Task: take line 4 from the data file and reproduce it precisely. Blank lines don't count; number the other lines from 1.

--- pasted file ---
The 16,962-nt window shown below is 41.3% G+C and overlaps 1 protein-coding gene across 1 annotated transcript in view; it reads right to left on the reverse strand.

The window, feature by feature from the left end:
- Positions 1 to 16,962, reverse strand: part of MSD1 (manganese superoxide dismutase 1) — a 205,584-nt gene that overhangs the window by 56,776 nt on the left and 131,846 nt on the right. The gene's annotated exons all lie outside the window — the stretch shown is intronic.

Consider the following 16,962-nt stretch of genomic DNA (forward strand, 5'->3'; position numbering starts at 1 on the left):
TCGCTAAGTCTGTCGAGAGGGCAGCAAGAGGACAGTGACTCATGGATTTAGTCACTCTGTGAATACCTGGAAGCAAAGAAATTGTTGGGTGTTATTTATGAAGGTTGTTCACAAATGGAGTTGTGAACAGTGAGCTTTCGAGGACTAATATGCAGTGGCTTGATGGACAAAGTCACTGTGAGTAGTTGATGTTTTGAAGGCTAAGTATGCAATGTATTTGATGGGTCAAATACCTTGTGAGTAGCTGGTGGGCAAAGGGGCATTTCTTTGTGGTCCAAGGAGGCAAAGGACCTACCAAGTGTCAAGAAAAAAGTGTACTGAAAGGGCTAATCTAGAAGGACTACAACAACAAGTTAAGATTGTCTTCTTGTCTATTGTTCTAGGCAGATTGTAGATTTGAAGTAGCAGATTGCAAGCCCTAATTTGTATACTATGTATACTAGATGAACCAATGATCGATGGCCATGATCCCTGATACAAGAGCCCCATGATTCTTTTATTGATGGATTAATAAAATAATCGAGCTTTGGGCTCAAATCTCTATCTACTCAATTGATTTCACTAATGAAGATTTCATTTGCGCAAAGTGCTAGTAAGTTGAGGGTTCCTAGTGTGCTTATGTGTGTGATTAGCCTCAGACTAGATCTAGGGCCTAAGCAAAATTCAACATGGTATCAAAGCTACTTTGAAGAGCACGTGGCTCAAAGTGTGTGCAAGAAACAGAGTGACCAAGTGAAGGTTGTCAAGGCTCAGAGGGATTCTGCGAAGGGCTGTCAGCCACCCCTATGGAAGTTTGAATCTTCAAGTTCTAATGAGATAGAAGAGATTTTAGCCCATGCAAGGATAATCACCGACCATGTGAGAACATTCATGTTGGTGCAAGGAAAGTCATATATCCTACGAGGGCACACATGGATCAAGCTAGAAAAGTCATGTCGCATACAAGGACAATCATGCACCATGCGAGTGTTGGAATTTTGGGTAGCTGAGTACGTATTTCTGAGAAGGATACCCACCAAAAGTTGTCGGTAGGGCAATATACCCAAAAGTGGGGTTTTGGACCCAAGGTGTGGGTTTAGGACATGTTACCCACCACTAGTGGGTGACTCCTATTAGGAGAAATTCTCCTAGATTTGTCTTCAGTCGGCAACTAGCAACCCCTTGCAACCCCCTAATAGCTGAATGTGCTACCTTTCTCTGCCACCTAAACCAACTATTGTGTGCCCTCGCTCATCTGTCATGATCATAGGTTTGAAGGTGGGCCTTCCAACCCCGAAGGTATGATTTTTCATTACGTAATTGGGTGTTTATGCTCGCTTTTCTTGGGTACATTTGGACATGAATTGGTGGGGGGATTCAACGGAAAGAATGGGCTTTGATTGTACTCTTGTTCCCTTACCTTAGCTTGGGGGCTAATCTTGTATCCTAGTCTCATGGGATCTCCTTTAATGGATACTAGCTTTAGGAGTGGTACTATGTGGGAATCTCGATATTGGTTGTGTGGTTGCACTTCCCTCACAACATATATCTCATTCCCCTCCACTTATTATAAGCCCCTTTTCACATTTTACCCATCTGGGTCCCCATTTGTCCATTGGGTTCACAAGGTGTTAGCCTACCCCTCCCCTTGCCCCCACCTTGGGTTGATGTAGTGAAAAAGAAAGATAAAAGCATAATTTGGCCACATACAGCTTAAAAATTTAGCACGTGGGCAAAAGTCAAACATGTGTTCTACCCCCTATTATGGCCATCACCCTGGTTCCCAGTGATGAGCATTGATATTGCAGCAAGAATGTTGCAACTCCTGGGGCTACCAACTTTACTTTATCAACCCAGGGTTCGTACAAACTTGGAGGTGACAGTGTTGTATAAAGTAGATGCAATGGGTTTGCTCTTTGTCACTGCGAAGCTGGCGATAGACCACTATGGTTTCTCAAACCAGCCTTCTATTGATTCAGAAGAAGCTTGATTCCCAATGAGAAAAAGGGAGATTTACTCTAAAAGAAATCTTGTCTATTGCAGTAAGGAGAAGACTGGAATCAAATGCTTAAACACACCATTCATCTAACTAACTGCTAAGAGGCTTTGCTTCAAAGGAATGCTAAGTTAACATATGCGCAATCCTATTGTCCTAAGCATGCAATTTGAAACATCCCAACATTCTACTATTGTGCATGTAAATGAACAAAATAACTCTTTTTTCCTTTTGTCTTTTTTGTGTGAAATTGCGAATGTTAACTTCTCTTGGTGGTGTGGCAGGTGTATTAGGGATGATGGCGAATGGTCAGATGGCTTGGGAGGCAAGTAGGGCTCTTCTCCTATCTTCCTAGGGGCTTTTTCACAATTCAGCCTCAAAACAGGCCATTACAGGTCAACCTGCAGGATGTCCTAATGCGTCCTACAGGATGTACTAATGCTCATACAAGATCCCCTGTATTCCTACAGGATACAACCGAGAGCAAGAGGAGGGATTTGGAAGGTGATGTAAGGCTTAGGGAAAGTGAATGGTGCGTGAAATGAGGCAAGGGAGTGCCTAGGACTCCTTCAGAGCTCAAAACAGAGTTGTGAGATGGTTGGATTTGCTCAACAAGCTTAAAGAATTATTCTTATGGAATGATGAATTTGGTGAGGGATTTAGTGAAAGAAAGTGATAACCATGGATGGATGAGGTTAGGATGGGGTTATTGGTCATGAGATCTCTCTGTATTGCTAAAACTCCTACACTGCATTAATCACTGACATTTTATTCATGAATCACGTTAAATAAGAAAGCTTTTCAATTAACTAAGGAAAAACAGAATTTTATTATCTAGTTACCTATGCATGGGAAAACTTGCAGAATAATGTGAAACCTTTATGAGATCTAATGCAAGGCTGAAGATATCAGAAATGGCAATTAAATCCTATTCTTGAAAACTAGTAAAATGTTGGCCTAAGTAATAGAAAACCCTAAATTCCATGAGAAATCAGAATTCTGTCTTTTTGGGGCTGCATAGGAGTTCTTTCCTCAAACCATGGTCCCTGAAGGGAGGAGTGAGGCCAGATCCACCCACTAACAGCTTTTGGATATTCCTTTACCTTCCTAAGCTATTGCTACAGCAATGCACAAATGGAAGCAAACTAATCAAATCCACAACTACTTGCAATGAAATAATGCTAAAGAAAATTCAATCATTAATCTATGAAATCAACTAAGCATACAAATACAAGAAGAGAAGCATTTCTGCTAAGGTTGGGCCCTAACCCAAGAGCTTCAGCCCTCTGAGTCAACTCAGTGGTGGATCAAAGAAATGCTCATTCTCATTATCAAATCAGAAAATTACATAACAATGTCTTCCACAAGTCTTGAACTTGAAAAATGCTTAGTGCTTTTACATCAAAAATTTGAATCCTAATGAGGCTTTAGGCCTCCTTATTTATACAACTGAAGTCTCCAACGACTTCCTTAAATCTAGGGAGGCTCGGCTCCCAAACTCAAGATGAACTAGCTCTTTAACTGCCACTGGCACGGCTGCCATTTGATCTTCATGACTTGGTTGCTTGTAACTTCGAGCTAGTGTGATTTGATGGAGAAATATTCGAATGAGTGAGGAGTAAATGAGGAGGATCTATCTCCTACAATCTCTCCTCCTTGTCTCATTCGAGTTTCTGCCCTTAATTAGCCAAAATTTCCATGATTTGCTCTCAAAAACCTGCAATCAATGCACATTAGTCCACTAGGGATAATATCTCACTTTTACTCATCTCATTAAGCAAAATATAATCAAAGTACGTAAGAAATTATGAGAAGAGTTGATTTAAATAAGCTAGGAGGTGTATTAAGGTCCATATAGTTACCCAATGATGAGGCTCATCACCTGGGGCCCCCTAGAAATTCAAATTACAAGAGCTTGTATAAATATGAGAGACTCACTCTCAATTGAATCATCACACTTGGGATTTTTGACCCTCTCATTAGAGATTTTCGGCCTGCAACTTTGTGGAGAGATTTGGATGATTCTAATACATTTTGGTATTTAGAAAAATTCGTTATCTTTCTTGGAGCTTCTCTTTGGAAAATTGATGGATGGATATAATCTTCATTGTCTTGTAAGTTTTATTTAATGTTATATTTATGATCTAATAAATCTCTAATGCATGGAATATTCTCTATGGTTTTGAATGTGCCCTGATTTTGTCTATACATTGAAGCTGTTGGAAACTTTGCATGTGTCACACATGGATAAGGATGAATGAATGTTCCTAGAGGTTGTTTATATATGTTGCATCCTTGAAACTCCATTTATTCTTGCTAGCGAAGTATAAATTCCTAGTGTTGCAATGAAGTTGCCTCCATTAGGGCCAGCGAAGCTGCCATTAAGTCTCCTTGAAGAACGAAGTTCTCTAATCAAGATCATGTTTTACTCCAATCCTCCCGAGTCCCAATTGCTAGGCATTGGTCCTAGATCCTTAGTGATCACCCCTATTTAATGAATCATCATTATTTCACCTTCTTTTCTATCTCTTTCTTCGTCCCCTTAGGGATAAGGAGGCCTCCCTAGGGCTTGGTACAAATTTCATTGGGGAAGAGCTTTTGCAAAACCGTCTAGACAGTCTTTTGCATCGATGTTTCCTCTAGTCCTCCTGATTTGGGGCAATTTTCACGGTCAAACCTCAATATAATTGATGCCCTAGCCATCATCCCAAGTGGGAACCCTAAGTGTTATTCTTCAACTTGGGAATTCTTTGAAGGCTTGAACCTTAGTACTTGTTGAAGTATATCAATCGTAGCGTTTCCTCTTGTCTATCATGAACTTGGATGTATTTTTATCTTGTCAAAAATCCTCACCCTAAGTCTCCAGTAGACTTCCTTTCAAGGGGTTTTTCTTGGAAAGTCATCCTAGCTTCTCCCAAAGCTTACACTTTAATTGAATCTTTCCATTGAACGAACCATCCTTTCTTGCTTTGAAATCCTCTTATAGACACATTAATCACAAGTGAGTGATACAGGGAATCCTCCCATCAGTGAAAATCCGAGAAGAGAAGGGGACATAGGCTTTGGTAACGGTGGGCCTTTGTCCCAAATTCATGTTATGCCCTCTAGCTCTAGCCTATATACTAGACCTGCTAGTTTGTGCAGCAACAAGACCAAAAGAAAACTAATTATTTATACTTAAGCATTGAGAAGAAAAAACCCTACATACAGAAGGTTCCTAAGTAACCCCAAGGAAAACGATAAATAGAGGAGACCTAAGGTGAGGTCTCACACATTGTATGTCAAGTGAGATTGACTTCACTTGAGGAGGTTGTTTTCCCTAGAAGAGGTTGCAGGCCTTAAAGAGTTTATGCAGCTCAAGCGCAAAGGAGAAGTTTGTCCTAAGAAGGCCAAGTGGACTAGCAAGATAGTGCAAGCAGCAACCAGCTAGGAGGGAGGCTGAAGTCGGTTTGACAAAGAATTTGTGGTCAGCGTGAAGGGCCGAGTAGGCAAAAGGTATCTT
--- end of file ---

Consider the following 16,962-nt stretch of genomic DNA (forward strand, 5'->3'; position numbering starts at 1 on the left):